Australian Progressives

The Australian Progressives is a minor Australian political party. The party was established in September 2014,[1] and registered as a federal political party by the Australian Electoral Commission on 17 February 2015.[2]

Australian Progressives
PresidentRobert Knight (2018-present)
SecretaryKate Hamley
Founded2014 (2014)
Merger ofAustralian Progressives
Australian Progressive Party
Mutual Party
Smashed Avocado Party
Membership1000+
IdeologyProgressivism Communitarianism Australian Republicanism
Political positionCentre-left to left-wing
Website
progressives.org.au/

A February 2015 article in The Monthly noted the party's use of crowdfunding and promises of community consultation on policy, but also stated it had "prioritised the establishment of a political party ahead of the development of a platform".[1] Until August 2015 when the Australian Progressives merged with the unregistered Australian Progressive Party, the two similarly named parties were seen as competing for the same constituency.[3]

On 1 February 2018, the party was under threat of deregistration for failure to meet membership requirements.[4] The party since contested the 2019 Australian federal election.

History and Structure

The Australian Progressives was established in September 2014, and registered in February 2015. The party contested the 2016 and 2019 Australian Federal Elections, as well as the 2017 Bennelong By-Election. Canberra Progressives, the unregistered ACT Branch of the Australian Progressives, have indicated their intention to register and contest the 2020 Australian Capital Territory general election.

The Australian Progressives has held 3 National Conferences since the party's founding, being 2015 in Sydney, 2018 in Melbourne, and 2019 in Canberra. The 2020 National Conference is scheduled to be held on the Gold Coast in June.

The Constitution of the Australian Progressives establishes the party's governance structure as involving a quasi-bicameral system, with an elected National Executive, chaired by a directly elected President of the Party, and an appointed National Operations Committee, chaired by the Party Secretary. The National Operations Team consists of the Directors of the Party, appointed functionaries who run the day-to-day operations of the party, including the Directors of Membership and Electorate Engagement, Communications, and Policy, as well as the Treasurer.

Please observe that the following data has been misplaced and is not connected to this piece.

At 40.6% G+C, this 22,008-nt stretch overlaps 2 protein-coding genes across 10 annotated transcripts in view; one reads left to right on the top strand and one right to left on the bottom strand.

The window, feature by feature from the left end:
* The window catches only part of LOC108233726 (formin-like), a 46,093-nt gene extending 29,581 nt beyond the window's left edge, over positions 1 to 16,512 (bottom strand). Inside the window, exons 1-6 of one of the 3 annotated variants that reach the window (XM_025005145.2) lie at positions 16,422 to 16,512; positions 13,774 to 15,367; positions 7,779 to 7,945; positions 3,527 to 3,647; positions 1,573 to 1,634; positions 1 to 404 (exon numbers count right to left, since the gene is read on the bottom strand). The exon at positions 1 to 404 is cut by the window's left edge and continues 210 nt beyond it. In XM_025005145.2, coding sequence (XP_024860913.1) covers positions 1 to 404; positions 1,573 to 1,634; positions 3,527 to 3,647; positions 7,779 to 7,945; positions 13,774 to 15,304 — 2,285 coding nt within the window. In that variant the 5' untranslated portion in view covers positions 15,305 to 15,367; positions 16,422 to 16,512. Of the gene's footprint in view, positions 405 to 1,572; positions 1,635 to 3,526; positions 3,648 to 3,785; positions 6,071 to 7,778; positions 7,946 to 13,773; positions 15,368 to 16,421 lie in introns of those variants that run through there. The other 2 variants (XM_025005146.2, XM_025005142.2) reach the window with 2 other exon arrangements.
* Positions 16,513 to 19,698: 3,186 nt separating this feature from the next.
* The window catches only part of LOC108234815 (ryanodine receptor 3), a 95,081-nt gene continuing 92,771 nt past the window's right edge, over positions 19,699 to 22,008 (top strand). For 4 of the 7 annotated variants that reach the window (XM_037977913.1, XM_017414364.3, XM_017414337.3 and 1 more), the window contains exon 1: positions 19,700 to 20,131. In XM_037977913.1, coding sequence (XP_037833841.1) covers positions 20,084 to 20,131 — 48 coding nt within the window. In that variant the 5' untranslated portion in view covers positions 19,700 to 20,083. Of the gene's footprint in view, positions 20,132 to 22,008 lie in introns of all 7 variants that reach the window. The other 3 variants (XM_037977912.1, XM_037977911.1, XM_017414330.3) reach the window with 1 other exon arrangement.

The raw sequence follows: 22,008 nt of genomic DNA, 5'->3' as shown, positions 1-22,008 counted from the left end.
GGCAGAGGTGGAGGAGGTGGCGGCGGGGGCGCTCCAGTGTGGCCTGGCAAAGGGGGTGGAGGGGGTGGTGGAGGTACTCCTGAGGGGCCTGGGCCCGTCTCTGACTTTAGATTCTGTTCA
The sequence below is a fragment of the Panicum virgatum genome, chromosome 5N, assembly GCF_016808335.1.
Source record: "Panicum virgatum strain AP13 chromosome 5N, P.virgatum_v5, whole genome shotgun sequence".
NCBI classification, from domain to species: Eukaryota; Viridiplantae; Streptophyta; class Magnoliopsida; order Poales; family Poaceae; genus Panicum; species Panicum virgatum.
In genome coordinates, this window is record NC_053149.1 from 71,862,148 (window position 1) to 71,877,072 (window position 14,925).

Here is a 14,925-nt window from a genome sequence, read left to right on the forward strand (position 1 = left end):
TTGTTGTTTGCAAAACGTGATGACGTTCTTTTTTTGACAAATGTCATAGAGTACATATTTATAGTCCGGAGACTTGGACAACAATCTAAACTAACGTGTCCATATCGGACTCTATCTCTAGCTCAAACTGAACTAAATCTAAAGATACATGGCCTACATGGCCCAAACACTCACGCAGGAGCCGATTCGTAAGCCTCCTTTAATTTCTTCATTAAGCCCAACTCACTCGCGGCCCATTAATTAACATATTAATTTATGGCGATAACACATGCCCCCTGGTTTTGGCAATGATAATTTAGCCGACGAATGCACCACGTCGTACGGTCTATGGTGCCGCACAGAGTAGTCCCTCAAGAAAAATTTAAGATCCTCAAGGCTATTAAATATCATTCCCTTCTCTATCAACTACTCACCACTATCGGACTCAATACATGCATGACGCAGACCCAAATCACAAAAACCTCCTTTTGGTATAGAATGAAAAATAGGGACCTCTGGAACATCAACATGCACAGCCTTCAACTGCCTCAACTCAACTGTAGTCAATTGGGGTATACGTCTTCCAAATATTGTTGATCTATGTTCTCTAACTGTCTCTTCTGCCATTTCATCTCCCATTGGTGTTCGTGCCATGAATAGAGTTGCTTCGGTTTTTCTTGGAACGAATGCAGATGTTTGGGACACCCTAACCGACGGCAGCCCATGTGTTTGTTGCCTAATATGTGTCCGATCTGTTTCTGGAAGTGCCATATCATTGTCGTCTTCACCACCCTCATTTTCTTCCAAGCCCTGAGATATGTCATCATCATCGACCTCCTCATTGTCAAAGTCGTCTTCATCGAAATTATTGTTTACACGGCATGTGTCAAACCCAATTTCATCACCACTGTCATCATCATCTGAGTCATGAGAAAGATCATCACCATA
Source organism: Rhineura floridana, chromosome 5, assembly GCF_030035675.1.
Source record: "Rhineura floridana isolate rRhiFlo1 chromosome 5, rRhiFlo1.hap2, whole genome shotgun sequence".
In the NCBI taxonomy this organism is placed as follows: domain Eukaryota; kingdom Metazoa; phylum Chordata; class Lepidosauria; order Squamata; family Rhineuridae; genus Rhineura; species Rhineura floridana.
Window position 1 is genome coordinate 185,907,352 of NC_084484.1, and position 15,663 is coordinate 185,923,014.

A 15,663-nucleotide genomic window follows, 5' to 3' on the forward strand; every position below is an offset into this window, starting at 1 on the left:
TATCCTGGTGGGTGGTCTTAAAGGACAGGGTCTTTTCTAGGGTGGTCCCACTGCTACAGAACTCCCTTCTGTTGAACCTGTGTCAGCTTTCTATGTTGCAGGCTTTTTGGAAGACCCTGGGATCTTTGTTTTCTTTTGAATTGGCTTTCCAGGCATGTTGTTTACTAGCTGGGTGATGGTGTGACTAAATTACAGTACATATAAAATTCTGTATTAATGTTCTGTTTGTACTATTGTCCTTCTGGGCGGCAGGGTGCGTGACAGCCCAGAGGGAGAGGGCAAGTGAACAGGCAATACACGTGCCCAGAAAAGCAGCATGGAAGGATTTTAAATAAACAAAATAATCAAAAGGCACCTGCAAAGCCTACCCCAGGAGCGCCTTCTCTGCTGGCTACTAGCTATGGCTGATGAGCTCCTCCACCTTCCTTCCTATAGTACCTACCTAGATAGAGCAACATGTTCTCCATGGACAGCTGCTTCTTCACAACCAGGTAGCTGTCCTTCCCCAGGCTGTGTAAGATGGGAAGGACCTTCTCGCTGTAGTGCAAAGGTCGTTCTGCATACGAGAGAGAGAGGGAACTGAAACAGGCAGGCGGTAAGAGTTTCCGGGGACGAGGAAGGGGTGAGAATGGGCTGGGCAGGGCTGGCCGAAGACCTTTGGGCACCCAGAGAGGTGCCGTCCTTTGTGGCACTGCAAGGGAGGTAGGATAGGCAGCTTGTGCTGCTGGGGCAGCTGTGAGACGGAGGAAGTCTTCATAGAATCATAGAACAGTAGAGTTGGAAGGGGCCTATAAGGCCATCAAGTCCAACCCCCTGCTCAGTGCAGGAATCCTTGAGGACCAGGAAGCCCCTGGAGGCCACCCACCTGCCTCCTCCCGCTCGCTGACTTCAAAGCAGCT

The Party's National Executive consists of 6 General Executives, elected to a 2 year term, the President of the Party, elected to a 3 year term, and the Party Secretary and Treasurer who sit as non-voting observers. Half of the General Executive positions are up for election every year, creating a staggered electoral system. The Presidential Election occurs at the same time as every third General Executive Election.

Policies

The Party has endorsed 2 fundamental objectives to guide their policy making agenda. These fundamental objectives are[5]:

1. The Australian Progressives are committed to the eradication of poverty.

2. The Australian Progressives are committed to the fight against human-induced Climate Change.

Beyond these fundamental objectives, the Australian Progressives have a significant policy platform, including:

Economic Policy

  • Government tracking and reporting of poverty and homelessness.
  • Tracking of the impact of poverty of all government policies.
  • Raising the Tax-Free Threshold to the poverty line.
  • A review of GST, including support for the application of the GST to Private School fees, but oppose further changes that would impact low-income earners.
  • A Biannual review of tax brackets.
  • Opposition to income tax rates above 50% (before application of the Medicare Levy).
  • A Foreign Transactions Tax of 0.1% for all transactions over $1,000,000.
  • A review of Capital Gains Tax concessions.
  • Implementing the recommendations of the 2017 Black Economy Taskforce.
  • Increased funding for the ATO and other financial oversight regulators.
  • The introduction of a National Resources Rent Tax.
  • A review into taxation arrangements on trusts.
  • A parliamentary investigation into Wealth Taxes.
  • A parliamentary Review of the Tax Act.
  • Increasing Compulsory Superannuation contributions to 15%.
  • Progressive taxation of Superannuation contribution and earnings.
  • The reintroduction of a low-income superannuation supplement.
  • The introduction of a default fund tender process.
  • Opposition to the use of superannuation for non-retirement purposes.
  • A phase out of negative gearing.
  • A phase in of a cap on deductions for grandfathered negative gearing arrangements.
  • A phase out of stamp-duty in favour of a broad land value tax.
  • Opposition to "first home-buyers" cash grant schemes.
  • Reestablish the Commonwealth Employment Service.
  • Subsidised Training, Development, and Regional employment schemes.
  • Review indexation of welfare payments.
  • Immediate $100 per week increase to Newstart and all other social security payments, until the conclusion of the indexation review.
  • Capped compulsory contribution rates for HELP repayments.
  • A review into a universal basic income.